India - Potential of Energy Recovery from Urban and Industrial Wastes

According to MNRE estimates, there exists a potential of about 1460 MW from MSW and 226 MW from sewage.

State/Union Territory

From Liquid Wastes* (MW)

From Solid Wastes (MW)

Total (MW)

Andhra Pradesh

16.0

107.0

123.0

Assam

2.0

6.0

8.0

Bihar

6.0

67.0

73.0

Chandigarh

1.0

5.0

6.0

Chhattisgarh

2.0

22.0

24.0

Delhi

20.0

111.0

131.0

Gujarat

14.0

98.0

112.0

Haryana

6.0

18.0

24.0

Himachal Pradesh

0.5

1.0

1.5

Jharkhand

2.0

8.0

10.0

Karnataka

26.0

125.0

151.0

Kerala

4.0

32.0

36.0

Madhya Pradesh

10.0

68.0

78.0

Maharashtra

37.0

250.0

287.0

Manipur

0.5

1.5

2.0

Meghalaya

0.5

1.5

2.0

Mizoram

0.5

1.0

1.5

Orissa

3.0

19.0

22.0

Pondicherry

0.5

2.0

2.5

Punjab

6.0

39.0

45.0

Rajasthan

9.0

53.0

62.0

Tamil Nadu

14.0

137.0

151.0

Tripura

0.5

1.0

1.5

Uttar Pradesh

22.0

154.0

176.0

Uttaranchal

1.0

4.0

5.0

West Bengal

22.0

126.0

148.0

Total

226.0

1457.0

1683.0

*Liquid wastes in this case refers to total sewage sludge viz., sewage sludge generated at STPs and untreated sewage.

According to the Ministry of New and Renewable Energy, there is a potential to recover 1,300 MW of power from industrial wastes, which is projected to increase to 2,000 megawatt by 2017. Projects of over 135 megawatt have been installed so far in distilleries, pulp and paper mills, and food processing and starch industries. (2011)

http://www.indiablooms.com/NewsDetailsPage/2011/newsDetails141111g.php

India Waste to Energy Tapped Potential

From the above section one can infer that there exists an estimated potential of about 225 MW from all sewage (taking the conservative estimate from MNRE) and about 1460 MW of power from the MSW generated in India, thus a total of close to 1700 MW of power.

Of this, only about 24 MW have been exploited, according to MNRE. Thus, less than 1.5% of the total potential has been achieved.

Current Waste-to-Energy Installed Capacity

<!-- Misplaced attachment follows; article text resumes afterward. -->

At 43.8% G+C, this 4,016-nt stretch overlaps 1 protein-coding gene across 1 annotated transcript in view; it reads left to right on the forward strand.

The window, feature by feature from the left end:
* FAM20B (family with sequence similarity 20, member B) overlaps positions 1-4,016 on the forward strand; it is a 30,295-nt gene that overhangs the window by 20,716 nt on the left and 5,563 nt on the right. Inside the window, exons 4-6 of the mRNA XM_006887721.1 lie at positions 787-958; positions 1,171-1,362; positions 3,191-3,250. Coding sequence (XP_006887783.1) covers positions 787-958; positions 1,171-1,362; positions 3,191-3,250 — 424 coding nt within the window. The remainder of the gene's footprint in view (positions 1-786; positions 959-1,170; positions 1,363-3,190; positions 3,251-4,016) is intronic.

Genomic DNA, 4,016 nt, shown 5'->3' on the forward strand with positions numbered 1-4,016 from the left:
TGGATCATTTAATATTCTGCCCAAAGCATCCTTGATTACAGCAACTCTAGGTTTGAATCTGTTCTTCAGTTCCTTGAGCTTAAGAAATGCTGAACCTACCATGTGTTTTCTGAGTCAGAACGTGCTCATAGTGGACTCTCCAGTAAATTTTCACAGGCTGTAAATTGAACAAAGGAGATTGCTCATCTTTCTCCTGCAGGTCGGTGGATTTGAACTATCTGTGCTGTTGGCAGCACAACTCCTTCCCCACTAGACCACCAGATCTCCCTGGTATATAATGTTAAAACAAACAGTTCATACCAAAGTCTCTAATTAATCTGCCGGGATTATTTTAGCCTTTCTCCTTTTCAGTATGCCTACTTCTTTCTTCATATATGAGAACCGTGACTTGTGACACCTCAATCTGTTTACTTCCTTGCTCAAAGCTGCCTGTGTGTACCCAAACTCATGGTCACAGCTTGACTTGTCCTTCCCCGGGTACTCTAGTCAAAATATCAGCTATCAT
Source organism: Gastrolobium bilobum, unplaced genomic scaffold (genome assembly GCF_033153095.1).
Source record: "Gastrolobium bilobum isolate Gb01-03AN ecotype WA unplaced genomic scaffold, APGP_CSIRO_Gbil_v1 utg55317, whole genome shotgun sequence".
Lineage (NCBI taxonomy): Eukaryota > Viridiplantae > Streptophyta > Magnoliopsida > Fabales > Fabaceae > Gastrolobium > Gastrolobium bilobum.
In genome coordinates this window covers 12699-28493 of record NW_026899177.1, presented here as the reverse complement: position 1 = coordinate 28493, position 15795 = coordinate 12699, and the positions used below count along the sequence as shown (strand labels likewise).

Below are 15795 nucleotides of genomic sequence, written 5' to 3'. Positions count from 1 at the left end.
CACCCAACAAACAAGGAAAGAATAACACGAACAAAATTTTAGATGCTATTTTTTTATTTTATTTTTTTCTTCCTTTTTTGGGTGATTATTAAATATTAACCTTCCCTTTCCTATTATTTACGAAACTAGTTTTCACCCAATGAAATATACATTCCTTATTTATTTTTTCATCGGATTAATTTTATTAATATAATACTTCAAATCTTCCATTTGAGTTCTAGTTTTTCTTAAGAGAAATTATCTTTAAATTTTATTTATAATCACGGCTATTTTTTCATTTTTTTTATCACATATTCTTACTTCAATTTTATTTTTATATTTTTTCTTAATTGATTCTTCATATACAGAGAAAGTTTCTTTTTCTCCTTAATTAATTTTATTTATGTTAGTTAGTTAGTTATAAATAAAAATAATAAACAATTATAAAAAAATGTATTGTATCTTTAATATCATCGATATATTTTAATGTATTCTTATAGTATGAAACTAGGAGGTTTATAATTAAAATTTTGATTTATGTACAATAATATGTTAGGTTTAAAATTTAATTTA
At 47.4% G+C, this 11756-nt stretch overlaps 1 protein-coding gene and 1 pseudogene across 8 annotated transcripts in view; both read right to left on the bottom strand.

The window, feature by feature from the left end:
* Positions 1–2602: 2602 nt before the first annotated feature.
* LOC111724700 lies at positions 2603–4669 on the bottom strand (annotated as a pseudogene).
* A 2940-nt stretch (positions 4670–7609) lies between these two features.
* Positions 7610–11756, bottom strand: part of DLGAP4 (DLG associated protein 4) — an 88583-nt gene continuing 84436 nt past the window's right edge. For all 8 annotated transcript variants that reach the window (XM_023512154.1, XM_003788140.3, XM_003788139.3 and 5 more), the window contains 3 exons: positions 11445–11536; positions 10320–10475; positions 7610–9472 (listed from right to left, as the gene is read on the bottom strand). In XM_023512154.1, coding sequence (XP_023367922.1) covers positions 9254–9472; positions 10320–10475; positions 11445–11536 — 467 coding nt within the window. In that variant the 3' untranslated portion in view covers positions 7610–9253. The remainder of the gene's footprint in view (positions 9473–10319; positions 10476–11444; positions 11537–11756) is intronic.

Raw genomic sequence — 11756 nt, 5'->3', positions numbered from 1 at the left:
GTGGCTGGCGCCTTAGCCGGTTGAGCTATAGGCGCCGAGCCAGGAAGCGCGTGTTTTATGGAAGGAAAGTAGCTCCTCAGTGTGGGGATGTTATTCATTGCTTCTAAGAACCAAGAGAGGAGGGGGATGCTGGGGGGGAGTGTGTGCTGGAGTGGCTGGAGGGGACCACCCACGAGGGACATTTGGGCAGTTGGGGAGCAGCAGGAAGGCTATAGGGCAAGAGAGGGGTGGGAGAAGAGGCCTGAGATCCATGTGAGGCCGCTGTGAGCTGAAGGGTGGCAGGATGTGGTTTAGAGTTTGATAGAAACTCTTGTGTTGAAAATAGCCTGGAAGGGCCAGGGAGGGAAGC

GRID-INTERACTIVE POWER  

 

(CAPACITIES IN MW)

 Contribution (%)

Waste to Power    

 

 

Urban

20.20

27.4

 

Industrial

53.46

72.6

 

Total

73.66

 

OFF-GRID/ CAPTIVE POWER    

 

(CAPACITIES IN MWEq*)

Contribution (%)

Waste to Energy                 

 

 

Urban 

3.50

4.6

 

Industrial

72.30

95.4

 

Total

75.8

 

*MWEq: Megawatt Equivalent; Source: MNRE, 2011

Major Constraints Faced by the Indian Waste to Energy Sector

The growth of this sector has been affected on account of the following limitations/ constraints:

  • Waste-to-Energy is still a new concept in the country;
  • Most of the proven and commercial technologies in respect of urban wastes are required to be imported;
  • The costs of the projects especially based on biomethanation technology are high as critical equipment for a project is required to be imported.
  • In view of low level of compliance of MSW Rules 2000 by the Municipal Corporations/ Urban Local Bodies, segregated municipal solid waste is generally not available at the plant site, which may lead to non-availability of waste-to-energy plants.
  • Lack of financial resources with Municipal Corporations/Urban Local Bodies.
  • Lack of conducive policy guidelines from State Governments in respect of allotment of land, supply of garbage and power purchase / evacuation facilities.

 

India Waste to Energy